Did you know it’s possible to create your own quiz slides in Microsoft PowerPoint using its macro functions and doing a little programming in Visual Basic for Applications (VBA)?
You can use quiz slides to make presentations more engaging and fun. They work something like this: Each slide asks a question and displays answer choices. Quiz-takers then click on the answer they think is correct. If they answer correctly, a Congratulations message appears and they automatically move on to the next slide. If they choose a wrong answer, they receive a “try again” message. The slideshow will not advance until they select the correct answer.
You may think that working with VBA is too complicated, but it’s easier than you might think. This VBA code is easy to understand and, for this tip I was able to use Visual Basic to create a 10-slide quiz in less than an hour.
Step 1: Create multiple-choice slides
The first step is to create the question slides. In PowerPoint, start a new slide using the Title Only slide layout. Type the first question in the title placeholder.
To add the multiple-choice answers, go to the Draw toolbar and choose AutoShapes> Action Buttons. (2007: Home tab> Drawing group> Shapes> Action Buttons section) Then choose the blank action button. Now click on the slide and the new button will appear. When the Action Settings dialog box appears, choose Cancel. You’ll return to this box later in the tutorial.
Resize and position the button on the slide. For consistency, size the button to allow for the longest text answer. Format the button as desired.
Right-click on the button, choose Add Text from the shortcut menu, and type the first answer. Now select the button, copy it to the Clipboard, and paste additional copies of the button graphic for the remaining answers you’ll need on the slide.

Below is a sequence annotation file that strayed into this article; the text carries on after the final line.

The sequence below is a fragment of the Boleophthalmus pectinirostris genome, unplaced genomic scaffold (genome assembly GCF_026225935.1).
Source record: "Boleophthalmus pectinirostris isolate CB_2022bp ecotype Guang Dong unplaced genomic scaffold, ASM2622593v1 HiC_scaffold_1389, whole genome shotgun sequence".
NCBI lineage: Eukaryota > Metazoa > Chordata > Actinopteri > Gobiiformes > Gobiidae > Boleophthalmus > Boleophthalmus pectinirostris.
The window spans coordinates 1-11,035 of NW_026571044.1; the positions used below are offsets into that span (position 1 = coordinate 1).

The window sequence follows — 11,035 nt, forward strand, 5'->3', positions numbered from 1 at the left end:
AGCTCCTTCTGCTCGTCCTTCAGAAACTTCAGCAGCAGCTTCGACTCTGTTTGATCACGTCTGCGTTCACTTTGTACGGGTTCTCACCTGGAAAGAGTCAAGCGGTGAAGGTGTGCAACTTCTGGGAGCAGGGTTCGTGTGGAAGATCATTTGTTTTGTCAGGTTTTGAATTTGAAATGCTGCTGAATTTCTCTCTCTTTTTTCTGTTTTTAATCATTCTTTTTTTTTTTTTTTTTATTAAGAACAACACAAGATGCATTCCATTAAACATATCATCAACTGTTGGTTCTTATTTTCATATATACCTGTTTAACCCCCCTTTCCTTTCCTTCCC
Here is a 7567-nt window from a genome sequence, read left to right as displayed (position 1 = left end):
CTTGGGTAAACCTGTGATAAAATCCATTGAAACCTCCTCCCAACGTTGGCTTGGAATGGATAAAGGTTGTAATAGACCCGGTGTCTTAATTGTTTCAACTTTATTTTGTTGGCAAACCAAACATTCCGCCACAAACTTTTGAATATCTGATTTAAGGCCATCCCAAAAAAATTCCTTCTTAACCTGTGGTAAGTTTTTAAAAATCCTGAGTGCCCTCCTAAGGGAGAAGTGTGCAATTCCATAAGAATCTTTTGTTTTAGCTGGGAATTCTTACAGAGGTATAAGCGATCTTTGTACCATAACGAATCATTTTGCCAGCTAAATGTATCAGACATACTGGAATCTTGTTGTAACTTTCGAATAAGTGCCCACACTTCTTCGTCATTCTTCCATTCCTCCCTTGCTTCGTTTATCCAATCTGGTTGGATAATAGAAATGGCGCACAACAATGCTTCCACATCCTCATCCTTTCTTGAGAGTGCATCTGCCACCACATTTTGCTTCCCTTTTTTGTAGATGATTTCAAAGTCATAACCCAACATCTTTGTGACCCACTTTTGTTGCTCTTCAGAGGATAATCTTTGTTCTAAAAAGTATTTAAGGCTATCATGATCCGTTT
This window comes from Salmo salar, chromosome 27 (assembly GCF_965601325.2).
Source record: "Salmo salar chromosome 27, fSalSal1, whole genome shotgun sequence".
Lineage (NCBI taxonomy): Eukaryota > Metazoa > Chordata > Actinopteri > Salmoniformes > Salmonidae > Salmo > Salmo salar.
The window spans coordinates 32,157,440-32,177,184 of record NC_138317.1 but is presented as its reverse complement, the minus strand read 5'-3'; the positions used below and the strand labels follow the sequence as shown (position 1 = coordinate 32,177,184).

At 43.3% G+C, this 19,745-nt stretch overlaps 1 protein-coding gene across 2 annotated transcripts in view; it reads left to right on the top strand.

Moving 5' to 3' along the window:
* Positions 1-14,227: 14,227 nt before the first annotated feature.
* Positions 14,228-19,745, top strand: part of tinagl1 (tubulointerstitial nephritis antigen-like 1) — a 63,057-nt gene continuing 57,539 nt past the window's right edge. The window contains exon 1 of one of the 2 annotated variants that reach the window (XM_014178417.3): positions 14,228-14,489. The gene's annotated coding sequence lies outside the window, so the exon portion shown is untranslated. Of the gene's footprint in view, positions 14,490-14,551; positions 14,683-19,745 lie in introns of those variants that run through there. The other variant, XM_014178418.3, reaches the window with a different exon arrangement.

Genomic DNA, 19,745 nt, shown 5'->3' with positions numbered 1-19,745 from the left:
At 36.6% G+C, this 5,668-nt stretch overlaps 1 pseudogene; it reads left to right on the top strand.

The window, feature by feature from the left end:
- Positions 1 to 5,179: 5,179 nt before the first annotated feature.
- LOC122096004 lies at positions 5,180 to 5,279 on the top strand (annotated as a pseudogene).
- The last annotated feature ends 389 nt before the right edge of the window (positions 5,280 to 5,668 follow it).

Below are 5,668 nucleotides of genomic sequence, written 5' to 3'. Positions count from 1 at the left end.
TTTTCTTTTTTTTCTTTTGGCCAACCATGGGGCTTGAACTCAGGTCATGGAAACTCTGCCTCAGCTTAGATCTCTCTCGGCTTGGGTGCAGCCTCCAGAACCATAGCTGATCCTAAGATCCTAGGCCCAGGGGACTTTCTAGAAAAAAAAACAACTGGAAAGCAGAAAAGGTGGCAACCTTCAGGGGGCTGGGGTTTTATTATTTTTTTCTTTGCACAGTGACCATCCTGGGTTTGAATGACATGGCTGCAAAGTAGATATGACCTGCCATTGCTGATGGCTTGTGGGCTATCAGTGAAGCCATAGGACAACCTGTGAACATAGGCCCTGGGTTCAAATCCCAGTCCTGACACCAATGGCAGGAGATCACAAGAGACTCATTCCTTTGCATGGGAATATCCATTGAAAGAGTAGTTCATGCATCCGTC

When all the buttons are in place, select each individually and edit its text. You can also align and distribute the answer buttons on the slide. Select them all. Choose Draw toolbar> Align or Distribute, Align Left, then Draw toolbar> Align or Distribute> Distribute Vertically. (In PowerPoint 2007: Drawing Tools Format tab> Arrange group> Align button> Align Left, then Align button>Distrubte Vertically)
Repeat this process to create each additional question slide.
Tip: Within the Slide Sorter view, you can COPY (CTRL+C) the first question slide and PASTE it as many times as needed to quickly create the remaining question slides. Then return to Normal view to edit each slide’s text.
On your final quiz slide, create an action button with the word End, and place it on the slide.
Step 2: Create macros
When the Q & A slides are done, you’re ready to create the macros using PowerPoint’s Visual Basic Editor. Before you begin, make sure that only the presentation you are currently working on is open.
To open the Visual Basic Editor, choose Tools> Macro> Visual Basic Editor.
In 2007 and later, you first need to display the Developer tab if it isn’t already displayed. (By default, it is not displayed.)Choose Office button> PowerPoint Options. In PowerPoint 2007, in the Popular category, check the Show Developer Tab in the Ribbon check box. In PowerPoint 2010 and 2013, go instead to the Customize Ribbon category. On the right side of the dialog box, check the Developer check box.
Then, to open the Visual Basic Editor, choose Developer tab> Code group> Visual Basic.
The editor opens in a new window. The right side of the window will be gray. From the insert menu choose module and you’ll see a blank white area where you can type a macro. We’ll create three macros.
We’ll start with the code for the wrong answer. In the big blank space on the right, type the following on three lines:
MsgBox (“Sorry, that’s not right. Please try again.”)